Combating inequality means both lifting up and building power at the bottom, and breaking up concentration of wealth and power at the top. That’s why we work at the intersection of economic and racial justice through projects designed to build leadership and self-empowerment of black workers, immigrant workers, and low-wage workers, youth and families affected by incarceration, along with projects aiming to reverse the rules that criminalize poor people of color, and projects fighting to ensure that the wealthy and Wall Street corporations pay their fair share of taxes.
African Americans have the most to lose from Postal Service cuts and the most to gain from innovative reforms that help the poor, like postal banking.
SF voters will decide the fate of a proposed tax on corporations that pay their top exec more than 100 times median worker pay.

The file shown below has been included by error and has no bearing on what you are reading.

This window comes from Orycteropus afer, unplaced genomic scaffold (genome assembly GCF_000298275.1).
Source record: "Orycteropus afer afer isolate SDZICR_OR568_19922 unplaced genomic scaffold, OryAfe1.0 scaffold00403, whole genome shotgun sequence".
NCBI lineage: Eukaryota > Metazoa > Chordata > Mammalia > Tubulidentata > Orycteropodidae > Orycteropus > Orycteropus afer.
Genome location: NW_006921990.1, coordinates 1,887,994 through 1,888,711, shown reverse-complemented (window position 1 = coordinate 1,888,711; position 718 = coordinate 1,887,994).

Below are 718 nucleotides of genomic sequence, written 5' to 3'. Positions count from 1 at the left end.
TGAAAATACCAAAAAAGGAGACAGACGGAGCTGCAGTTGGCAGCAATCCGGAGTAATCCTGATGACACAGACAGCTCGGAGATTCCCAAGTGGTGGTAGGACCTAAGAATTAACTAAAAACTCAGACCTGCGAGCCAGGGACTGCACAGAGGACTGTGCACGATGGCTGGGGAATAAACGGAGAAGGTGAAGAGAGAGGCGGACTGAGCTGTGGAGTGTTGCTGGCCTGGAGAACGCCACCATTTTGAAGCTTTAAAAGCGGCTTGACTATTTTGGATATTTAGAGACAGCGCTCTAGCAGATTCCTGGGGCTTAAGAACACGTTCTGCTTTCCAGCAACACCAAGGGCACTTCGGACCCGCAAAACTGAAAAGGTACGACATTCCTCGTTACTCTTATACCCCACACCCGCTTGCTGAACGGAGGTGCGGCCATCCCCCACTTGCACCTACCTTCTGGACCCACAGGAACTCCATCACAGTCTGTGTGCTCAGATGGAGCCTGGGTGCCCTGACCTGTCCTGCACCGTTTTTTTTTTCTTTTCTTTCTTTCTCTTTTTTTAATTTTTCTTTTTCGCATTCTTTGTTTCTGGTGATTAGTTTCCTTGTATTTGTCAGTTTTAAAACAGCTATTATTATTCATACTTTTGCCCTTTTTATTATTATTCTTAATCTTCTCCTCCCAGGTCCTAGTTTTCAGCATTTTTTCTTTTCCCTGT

Florida’s anti-democratic poll tax will cost the state hundreds of thousands of voters — and hundreds of millions of dollars.
Budget chicanery more than 15 years ago laid the foundation for a manufactured crisis that threatens the future of the postal service.
While we debate the enormous Pentagon budget, let’s also keep an eye on these four critical amendments to the National Defense Authorization Act.
Beyond NAFTA 2.0: A Trade Agenda for People and Planet Manuel Pérez-Rocha | Ethan Earle | Scott Sinclair Introduction: With ratification of NAFTA 2.0 still up in the air in the U.S. and Canada, a new international report looks beyond that deeply flawed agreement to...
As NAFTA 2.0 hangs in balance, U.S. and Canadian organizations recommend new rules for future trade agreements that prioritize people and planet, not corporations.
Here’s a primer for enjoying our inaugural conference on taxing the wealthiest 0.1 percent.
Economic segregation divides much more than the neighborhoods where we live.
The House Judiciary Committee finally debated HR 40, which would form a commission to study the legacy of U.S. slavery — and how to make reparations for it.